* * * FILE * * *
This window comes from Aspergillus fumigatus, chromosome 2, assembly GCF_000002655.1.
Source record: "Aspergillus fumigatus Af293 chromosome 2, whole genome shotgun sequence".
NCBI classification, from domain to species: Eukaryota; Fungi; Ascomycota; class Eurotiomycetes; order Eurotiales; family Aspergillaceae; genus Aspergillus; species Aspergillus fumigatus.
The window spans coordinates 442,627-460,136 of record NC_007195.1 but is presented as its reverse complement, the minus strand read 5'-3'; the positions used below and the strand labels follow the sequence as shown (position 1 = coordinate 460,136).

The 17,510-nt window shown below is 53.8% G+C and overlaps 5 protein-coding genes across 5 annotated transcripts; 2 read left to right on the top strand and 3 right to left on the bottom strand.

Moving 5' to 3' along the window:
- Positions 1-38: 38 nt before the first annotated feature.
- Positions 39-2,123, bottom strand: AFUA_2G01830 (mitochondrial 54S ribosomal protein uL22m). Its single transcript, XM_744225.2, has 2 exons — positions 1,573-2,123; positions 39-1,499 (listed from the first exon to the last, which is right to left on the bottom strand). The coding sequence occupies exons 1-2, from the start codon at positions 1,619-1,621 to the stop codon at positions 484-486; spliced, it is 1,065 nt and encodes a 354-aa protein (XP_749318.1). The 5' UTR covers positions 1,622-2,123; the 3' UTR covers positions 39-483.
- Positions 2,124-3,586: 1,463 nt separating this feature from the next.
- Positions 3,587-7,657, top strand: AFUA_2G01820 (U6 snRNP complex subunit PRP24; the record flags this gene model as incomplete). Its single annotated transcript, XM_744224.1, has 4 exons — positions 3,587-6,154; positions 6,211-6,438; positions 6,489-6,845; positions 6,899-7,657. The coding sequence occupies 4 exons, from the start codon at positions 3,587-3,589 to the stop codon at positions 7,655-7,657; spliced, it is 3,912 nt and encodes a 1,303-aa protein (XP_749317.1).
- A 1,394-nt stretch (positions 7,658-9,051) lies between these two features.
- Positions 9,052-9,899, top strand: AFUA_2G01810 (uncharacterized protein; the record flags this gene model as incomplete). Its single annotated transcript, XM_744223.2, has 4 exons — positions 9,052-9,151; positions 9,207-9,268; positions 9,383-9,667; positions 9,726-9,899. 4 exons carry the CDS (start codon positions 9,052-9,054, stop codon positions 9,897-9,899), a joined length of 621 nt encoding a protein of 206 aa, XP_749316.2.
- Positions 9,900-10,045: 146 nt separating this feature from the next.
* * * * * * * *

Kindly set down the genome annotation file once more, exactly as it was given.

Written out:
This window comes from Aspergillus fumigatus, chromosome 2, assembly GCF_000002655.1.
Source record: "Aspergillus fumigatus Af293 chromosome 2, whole genome shotgun sequence".
NCBI classification, from domain to species: Eukaryota; Fungi; Ascomycota; class Eurotiomycetes; order Eurotiales; family Aspergillaceae; genus Aspergillus; species Aspergillus fumigatus.
The window spans coordinates 442,627-460,136 of record NC_007195.1 but is presented as its reverse complement, the minus strand read 5'-3'; the positions used below and the strand labels follow the sequence as shown (position 1 = coordinate 460,136).

The 17,510-nt window shown below is 53.8% G+C and overlaps 5 protein-coding genes across 5 annotated transcripts; 2 read left to right on the top strand and 3 right to left on the bottom strand.

Moving 5' to 3' along the window:
- Positions 1-38: 38 nt before the first annotated feature.
- Positions 39-2,123, bottom strand: AFUA_2G01830 (mitochondrial 54S ribosomal protein uL22m). Its single transcript, XM_744225.2, has 2 exons — positions 1,573-2,123; positions 39-1,499 (listed from the first exon to the last, which is right to left on the bottom strand). The coding sequence occupies exons 1-2, from the start codon at positions 1,619-1,621 to the stop codon at positions 484-486; spliced, it is 1,065 nt and encodes a 354-aa protein (XP_749318.1). The 5' UTR covers positions 1,622-2,123; the 3' UTR covers positions 39-483.
- Positions 2,124-3,586: 1,463 nt separating this feature from the next.
- Positions 3,587-7,657, top strand: AFUA_2G01820 (U6 snRNP complex subunit PRP24; the record flags this gene model as incomplete). Its single annotated transcript, XM_744224.1, has 4 exons — positions 3,587-6,154; positions 6,211-6,438; positions 6,489-6,845; positions 6,899-7,657. The coding sequence occupies 4 exons, from the start codon at positions 3,587-3,589 to the stop codon at positions 7,655-7,657; spliced, it is 3,912 nt and encodes a 1,303-aa protein (XP_749317.1).
- A 1,394-nt stretch (positions 7,658-9,051) lies between these two features.
- Positions 9,052-9,899, top strand: AFUA_2G01810 (uncharacterized protein; the record flags this gene model as incomplete). Its single annotated transcript, XM_744223.2, has 4 exons — positions 9,052-9,151; positions 9,207-9,268; positions 9,383-9,667; positions 9,726-9,899. 4 exons carry the CDS (start codon positions 9,052-9,054, stop codon positions 9,897-9,899), a joined length of 621 nt encoding a protein of 206 aa, XP_749316.2.
- Positions 9,900-10,045: 146 nt separating this feature from the next.